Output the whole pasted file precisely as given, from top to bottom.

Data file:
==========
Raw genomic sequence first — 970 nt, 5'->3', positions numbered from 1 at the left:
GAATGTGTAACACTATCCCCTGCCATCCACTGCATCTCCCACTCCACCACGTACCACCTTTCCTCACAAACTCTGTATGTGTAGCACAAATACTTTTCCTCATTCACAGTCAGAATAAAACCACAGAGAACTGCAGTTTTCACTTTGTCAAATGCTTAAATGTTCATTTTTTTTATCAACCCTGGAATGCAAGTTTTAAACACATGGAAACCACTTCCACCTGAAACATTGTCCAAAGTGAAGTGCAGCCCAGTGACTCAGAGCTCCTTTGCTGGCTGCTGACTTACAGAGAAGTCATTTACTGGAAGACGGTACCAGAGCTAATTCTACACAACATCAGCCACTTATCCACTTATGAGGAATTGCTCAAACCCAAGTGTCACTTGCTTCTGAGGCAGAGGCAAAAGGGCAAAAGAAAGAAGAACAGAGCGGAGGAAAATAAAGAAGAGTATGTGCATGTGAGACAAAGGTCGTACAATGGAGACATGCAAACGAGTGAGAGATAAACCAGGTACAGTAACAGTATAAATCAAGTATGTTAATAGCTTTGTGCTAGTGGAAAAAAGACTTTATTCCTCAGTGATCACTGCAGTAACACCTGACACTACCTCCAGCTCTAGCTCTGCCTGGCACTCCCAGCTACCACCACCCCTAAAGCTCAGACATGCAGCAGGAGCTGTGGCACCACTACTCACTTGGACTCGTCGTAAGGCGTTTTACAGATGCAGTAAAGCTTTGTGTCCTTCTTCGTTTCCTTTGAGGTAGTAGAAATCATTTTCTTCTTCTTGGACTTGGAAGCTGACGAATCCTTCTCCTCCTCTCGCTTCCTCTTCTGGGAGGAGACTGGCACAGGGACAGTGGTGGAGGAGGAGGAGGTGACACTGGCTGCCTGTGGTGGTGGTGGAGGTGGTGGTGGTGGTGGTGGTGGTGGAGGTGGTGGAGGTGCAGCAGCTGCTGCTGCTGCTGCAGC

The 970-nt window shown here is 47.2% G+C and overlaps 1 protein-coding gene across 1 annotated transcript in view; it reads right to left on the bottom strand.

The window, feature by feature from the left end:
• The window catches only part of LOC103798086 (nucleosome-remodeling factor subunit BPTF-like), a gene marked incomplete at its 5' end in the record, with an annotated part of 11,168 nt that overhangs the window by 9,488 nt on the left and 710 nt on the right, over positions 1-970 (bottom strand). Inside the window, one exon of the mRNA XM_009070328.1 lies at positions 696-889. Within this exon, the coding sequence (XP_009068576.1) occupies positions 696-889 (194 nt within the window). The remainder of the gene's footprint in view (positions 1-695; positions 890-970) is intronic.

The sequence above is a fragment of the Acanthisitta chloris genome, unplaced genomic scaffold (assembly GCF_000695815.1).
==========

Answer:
Raw genomic sequence first — 970 nt, 5'->3', positions numbered from 1 at the left:
GAATGTGTAACACTATCCCCTGCCATCCACTGCATCTCCCACTCCACCACGTACCACCTTTCCTCACAAACTCTGTATGTGTAGCACAAATACTTTTCCTCATTCACAGTCAGAATAAAACCACAGAGAACTGCAGTTTTCACTTTGTCAAATGCTTAAATGTTCATTTTTTTTATCAACCCTGGAATGCAAGTTTTAAACACATGGAAACCACTTCCACCTGAAACATTGTCCAAAGTGAAGTGCAGCCCAGTGACTCAGAGCTCCTTTGCTGGCTGCTGACTTACAGAGAAGTCATTTACTGGAAGACGGTACCAGAGCTAATTCTACACAACATCAGCCACTTATCCACTTATGAGGAATTGCTCAAACCCAAGTGTCACTTGCTTCTGAGGCAGAGGCAAAAGGGCAAAAGAAAGAAGAACAGAGCGGAGGAAAATAAAGAAGAGTATGTGCATGTGAGACAAAGGTCGTACAATGGAGACATGCAAACGAGTGAGAGATAAACCAGGTACAGTAACAGTATAAATCAAGTATGTTAATAGCTTTGTGCTAGTGGAAAAAAGACTTTATTCCTCAGTGATCACTGCAGTAACACCTGACACTACCTCCAGCTCTAGCTCTGCCTGGCACTCCCAGCTACCACCACCCCTAAAGCTCAGACATGCAGCAGGAGCTGTGGCACCACTACTCACTTGGACTCGTCGTAAGGCGTTTTACAGATGCAGTAAAGCTTTGTGTCCTTCTTCGTTTCCTTTGAGGTAGTAGAAATCATTTTCTTCTTCTTGGACTTGGAAGCTGACGAATCCTTCTCCTCCTCTCGCTTCCTCTTCTGGGAGGAGACTGGCACAGGGACAGTGGTGGAGGAGGAGGAGGTGACACTGGCTGCCTGTGGTGGTGGTGGAGGTGGTGGTGGTGGTGGTGGTGGTGGAGGTGGTGGAGGTGCAGCAGCTGCTGCTGCTGCTGCAGC

The 970-nt window shown here is 47.2% G+C and overlaps 1 protein-coding gene across 1 annotated transcript in view; it reads right to left on the bottom strand.

The window, feature by feature from the left end:
• The window catches only part of LOC103798086 (nucleosome-remodeling factor subunit BPTF-like), a gene marked incomplete at its 5' end in the record, with an annotated part of 11,168 nt that overhangs the window by 9,488 nt on the left and 710 nt on the right, over positions 1-970 (bottom strand). Inside the window, one exon of the mRNA XM_009070328.1 lies at positions 696-889. Within this exon, the coding sequence (XP_009068576.1) occupies positions 696-889 (194 nt within the window). The remainder of the gene's footprint in view (positions 1-695; positions 890-970) is intronic.

The sequence above is a fragment of the Acanthisitta chloris genome, unplaced genomic scaffold (assembly GCF_000695815.1).